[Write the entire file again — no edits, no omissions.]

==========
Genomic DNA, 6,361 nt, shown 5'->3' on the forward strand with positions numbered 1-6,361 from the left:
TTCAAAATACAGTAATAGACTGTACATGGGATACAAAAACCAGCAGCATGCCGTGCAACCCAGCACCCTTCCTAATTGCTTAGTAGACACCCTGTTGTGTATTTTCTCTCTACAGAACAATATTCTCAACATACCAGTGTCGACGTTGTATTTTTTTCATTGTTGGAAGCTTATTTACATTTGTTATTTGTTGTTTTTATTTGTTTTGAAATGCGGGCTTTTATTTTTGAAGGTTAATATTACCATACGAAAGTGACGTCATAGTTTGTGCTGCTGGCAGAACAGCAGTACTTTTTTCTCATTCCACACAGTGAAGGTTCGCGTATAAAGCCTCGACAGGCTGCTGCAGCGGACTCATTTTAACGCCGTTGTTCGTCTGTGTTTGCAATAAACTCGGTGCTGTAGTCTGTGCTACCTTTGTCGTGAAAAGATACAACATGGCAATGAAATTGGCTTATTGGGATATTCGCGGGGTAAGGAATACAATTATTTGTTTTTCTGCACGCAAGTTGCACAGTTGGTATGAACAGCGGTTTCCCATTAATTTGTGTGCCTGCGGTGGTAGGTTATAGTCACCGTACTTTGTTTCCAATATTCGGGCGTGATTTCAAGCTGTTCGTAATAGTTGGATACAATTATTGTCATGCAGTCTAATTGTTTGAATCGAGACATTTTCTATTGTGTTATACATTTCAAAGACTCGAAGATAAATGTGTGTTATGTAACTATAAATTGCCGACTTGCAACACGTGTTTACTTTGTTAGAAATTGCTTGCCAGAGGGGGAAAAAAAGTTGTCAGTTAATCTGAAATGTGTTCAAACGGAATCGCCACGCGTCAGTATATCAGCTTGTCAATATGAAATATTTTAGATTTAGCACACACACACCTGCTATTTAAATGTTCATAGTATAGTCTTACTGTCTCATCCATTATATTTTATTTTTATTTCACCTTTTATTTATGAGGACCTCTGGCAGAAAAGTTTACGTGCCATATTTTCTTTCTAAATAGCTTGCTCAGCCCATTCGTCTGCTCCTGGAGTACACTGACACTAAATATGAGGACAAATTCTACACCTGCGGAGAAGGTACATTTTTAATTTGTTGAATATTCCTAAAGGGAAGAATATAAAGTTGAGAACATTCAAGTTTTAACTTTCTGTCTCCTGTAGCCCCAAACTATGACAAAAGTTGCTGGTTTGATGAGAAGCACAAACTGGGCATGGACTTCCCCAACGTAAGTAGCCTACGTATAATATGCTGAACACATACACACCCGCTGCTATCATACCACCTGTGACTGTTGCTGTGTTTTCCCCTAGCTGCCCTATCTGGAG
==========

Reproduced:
Genomic DNA, 6,361 nt, shown 5'->3' on the forward strand with positions numbered 1-6,361 from the left:
TTCAAAATACAGTAATAGACTGTACATGGGATACAAAAACCAGCAGCATGCCGTGCAACCCAGCACCCTTCCTAATTGCTTAGTAGACACCCTGTTGTGTATTTTCTCTCTACAGAACAATATTCTCAACATACCAGTGTCGACGTTGTATTTTTTTCATTGTTGGAAGCTTATTTACATTTGTTATTTGTTGTTTTTATTTGTTTTGAAATGCGGGCTTTTATTTTTGAAGGTTAATATTACCATACGAAAGTGACGTCATAGTTTGTGCTGCTGGCAGAACAGCAGTACTTTTTTCTCATTCCACACAGTGAAGGTTCGCGTATAAAGCCTCGACAGGCTGCTGCAGCGGACTCATTTTAACGCCGTTGTTCGTCTGTGTTTGCAATAAACTCGGTGCTGTAGTCTGTGCTACCTTTGTCGTGAAAAGATACAACATGGCAATGAAATTGGCTTATTGGGATATTCGCGGGGTAAGGAATACAATTATTTGTTTTTCTGCACGCAAGTTGCACAGTTGGTATGAACAGCGGTTTCCCATTAATTTGTGTGCCTGCGGTGGTAGGTTATAGTCACCGTACTTTGTTTCCAATATTCGGGCGTGATTTCAAGCTGTTCGTAATAGTTGGATACAATTATTGTCATGCAGTCTAATTGTTTGAATCGAGACATTTTCTATTGTGTTATACATTTCAAAGACTCGAAGATAAATGTGTGTTATGTAACTATAAATTGCCGACTTGCAACACGTGTTTACTTTGTTAGAAATTGCTTGCCAGAGGGGGAAAAAAAGTTGTCAGTTAATCTGAAATGTGTTCAAACGGAATCGCCACGCGTCAGTATATCAGCTTGTCAATATGAAATATTTTAGATTTAGCACACACACACCTGCTATTTAAATGTTCATAGTATAGTCTTACTGTCTCATCCATTATATTTTATTTTTATTTCACCTTTTATTTATGAGGACCTCTGGCAGAAAAGTTTACGTGCCATATTTTCTTTCTAAATAGCTTGCTCAGCCCATTCGTCTGCTCCTGGAGTACACTGACACTAAATATGAGGACAAATTCTACACCTGCGGAGAAGGTACATTTTTAATTTGTTGAATATTCCTAAAGGGAAGAATATAAAGTTGAGAACATTCAAGTTTTAACTTTCTGTCTCCTGTAGCCCCAAACTATGACAAAAGTTGCTGGTTTGATGAGAAGCACAAACTGGGCATGGACTTCCCCAACGTAAGTAGCCTACGTATAATATGCTGAACACATACACACCCGCTGCTATCATACCACCTGTGACTGTTGCTGTGTTTTCCCCTAGCTGCCCTATCTGGAG